95. There is a comprehensive School Health Programme which covers early childhood, primary and secondary schools. This includes identification and treatment of common health problems, immunization and counselling. Saint Vincent and the Grenadines achieved virtually 100 per cent immunization of children.
Right to education – recommendations 77.16, 76.33, 76.31
96. Saint Vincent and the Grenadines embarked on a comprehensive education
revolution at every level. The Government is committed to achieving the following:
(a) expand quality universal access to all educational institutions;
(b) one hundred percent access to early childhood education;
(c) one college/ university graduate per household by 2025;
(d) strengthening financial support for students are all levels;
(e) continue the economically disadvantage programme;
(f) to further improve the existing school feeding programme.
97. The government partners with the providers of early childhood education and care to increase access to and participation in quality early childhood education. Access is free for pupils enrolled in the nine government preschools. The government also provides a subvention to the private providers of early childhood education whose enrolment and standards fulfil certain established criteria.
98. At the primary level, the School Feeding Programme provides pupils with a means of obtaining subsidised, nutritious meals at their respective institutions. This programme deters absenteeism due to hunger, and encourages students to participate in school meaningfully. Additionally, the Ministry of National Mobilisation provides uniform and textbook assistance, as well as social and financial support for needy pupils, thereby enabling their participation in the learning process.
99. Secondary school students are able to benefit from social safety net programmes such as the “Book Loan Scheme”, transportation subsidies, uniform assistance and the Second Chance Initiative for teen mothers.
100. The Book Loan Scheme allows students to rent the majority of their texts for approximately USD$20 for the academic year thus reducing significantly the cost to access education. By subsidising transportation students from even the most remote districts of the country can access their education at a very low cost by using school buses. The Ministry of National Mobilisation administers uniform assistance to economically challenged students by providing the requisite clothing for their institutions. Support for the reintegration of teenage-mothers into the school system occurs through the payment of fees, purchase of books, provision of transportation, and the provision of day-care services for babies. The success of this programme has become a regional best practice of the UN Population Fund. In the meantime, planning is extended to provide support services to young fathers, better preparing them for the role of fatherhood.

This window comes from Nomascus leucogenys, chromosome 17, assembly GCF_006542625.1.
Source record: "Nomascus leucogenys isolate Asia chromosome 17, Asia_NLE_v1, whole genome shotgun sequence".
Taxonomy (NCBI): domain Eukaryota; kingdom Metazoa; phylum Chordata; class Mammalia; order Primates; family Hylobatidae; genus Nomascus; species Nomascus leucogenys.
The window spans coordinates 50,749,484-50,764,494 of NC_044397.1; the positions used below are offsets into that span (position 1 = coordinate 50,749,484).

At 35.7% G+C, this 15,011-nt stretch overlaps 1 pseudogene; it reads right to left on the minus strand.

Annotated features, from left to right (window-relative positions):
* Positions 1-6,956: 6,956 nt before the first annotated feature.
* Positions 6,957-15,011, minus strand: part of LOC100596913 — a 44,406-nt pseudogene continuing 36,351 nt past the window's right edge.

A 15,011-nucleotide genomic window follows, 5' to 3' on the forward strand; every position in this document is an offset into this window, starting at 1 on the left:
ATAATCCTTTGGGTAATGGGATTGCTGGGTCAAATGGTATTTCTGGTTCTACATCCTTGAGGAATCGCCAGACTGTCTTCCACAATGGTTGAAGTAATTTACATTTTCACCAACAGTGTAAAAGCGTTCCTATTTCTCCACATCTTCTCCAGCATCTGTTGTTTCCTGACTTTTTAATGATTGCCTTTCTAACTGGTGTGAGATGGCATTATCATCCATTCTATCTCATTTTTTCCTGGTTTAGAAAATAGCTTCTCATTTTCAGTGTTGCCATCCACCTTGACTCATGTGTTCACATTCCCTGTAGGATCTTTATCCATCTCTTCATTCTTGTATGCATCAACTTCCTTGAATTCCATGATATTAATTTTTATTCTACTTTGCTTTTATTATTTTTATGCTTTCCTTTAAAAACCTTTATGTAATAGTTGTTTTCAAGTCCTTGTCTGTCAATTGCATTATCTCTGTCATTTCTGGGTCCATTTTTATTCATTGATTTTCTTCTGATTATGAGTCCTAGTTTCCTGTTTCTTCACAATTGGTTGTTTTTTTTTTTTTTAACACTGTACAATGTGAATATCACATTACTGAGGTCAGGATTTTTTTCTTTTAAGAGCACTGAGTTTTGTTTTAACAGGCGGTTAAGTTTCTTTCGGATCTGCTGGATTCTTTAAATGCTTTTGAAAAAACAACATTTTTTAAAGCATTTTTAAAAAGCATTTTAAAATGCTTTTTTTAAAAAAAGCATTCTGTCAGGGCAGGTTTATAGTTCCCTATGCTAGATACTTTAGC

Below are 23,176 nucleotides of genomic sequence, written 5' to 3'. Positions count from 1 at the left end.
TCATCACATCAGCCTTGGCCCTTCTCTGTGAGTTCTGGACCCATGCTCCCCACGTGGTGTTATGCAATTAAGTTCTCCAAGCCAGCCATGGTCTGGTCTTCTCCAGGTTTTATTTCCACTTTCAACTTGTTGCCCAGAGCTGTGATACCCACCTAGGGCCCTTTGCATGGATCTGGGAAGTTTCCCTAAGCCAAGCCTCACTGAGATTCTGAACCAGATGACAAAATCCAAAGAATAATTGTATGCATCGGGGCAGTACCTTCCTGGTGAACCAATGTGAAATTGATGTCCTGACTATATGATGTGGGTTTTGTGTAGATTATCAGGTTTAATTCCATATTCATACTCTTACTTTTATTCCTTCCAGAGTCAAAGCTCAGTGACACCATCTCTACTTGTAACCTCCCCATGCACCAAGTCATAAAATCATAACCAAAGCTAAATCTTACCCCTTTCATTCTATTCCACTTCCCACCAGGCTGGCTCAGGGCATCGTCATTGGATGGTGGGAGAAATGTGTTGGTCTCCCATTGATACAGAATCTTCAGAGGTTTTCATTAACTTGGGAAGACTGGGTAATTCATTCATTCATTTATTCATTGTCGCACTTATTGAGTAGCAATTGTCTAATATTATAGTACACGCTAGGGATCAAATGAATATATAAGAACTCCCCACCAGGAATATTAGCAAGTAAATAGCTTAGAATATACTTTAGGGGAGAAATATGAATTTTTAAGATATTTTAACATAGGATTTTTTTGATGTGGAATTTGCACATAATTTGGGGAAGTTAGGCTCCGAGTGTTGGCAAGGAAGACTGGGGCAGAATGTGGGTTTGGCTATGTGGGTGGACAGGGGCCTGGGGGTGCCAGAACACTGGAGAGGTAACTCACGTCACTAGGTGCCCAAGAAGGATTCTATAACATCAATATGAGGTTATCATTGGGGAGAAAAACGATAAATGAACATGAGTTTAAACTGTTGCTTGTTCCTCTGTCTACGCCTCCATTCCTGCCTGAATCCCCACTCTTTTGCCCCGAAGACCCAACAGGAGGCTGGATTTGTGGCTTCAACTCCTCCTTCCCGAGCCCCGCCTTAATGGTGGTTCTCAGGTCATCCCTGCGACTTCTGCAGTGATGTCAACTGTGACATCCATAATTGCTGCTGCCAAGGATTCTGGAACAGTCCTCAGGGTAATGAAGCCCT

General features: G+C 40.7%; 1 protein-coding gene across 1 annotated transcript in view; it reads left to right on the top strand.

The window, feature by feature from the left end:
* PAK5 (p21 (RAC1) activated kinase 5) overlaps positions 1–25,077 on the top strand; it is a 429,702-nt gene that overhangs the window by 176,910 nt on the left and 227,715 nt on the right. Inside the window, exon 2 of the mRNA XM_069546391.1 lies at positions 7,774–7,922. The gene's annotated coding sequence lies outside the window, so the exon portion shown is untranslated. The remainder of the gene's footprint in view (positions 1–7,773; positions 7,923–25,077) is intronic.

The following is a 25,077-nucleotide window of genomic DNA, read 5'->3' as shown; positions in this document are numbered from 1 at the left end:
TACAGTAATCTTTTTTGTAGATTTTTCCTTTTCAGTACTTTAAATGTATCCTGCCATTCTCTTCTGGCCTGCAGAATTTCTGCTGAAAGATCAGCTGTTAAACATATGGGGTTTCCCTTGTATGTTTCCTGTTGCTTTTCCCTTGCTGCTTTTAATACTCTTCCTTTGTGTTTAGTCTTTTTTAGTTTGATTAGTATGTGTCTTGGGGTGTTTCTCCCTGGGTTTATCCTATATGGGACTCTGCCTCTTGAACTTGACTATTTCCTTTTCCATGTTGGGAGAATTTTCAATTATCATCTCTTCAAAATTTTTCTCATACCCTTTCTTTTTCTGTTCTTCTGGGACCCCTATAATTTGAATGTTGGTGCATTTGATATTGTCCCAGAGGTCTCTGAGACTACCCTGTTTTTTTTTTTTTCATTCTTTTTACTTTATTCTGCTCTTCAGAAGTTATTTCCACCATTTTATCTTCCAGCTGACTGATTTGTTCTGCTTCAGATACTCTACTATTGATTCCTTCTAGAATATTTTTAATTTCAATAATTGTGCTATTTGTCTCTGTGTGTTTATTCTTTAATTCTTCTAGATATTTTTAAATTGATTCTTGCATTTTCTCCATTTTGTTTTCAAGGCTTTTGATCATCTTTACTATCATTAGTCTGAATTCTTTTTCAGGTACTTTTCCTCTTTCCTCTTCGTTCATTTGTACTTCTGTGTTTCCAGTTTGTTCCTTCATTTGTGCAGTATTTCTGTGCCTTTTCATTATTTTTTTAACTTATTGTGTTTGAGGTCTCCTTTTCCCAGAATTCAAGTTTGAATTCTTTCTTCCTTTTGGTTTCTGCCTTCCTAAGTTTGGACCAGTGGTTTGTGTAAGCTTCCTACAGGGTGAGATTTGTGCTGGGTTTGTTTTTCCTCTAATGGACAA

101. At the post-secondary level, educational services are provided either free or at a very basic cost. The government subsidises education at this level by financing the Saint Vincent and the Grenadines Community College.
102. The government has a policy of providing student loans under the Economically Disadvantaged Student Loan Programme. This allows students falling within the aforementioned socio-economic category access to loans (guaranteed by the State) for tertiary level education. This is in keeping with the vision of having at least one university graduate per household by 2025.
103. The challenges experienced by some students led to the creation of a Student Support Services Unit which provides academic remediation as well as interventions for behaviour modification. Additionally, most schools have a trained Counsellor to provide for students’ psychosocial needs and support school retention. at school.
104. A School Attendance Officer works in conjunction with a Social Worker, the Police and the Ministry of National Mobilisation to track, monitor and bring truant students into compliance.
105. The Street Children Rehabilitation Programme was implemented to address the concern of children living or working on the street and, those at risk of doing so to ensure their return to school. Assistance and parental training are also provided to the parents to care for these children.
106. The Ministry of Education, in conjunction with regional and international partners, continues to strengthen its policies to ensure that the quality of the educational services provided is consistent with the needs of all of its people, irrespective of their socio- economic status.
107. The Education Sector Development Plan (ESDP, 2014-2019) is built on the pillars of quality, relevance, equity, access and participation, with its strategies aligned to the National Economic and Social Development Plan. The ESDP is itself closely linked to the OECS Education Sector Strategy 2012-2021. Given this, the Ministry of Education, National Reconciliation and Ecclesiastical Affairs is able to receive support for the implementation of key strategies from regional and international partners.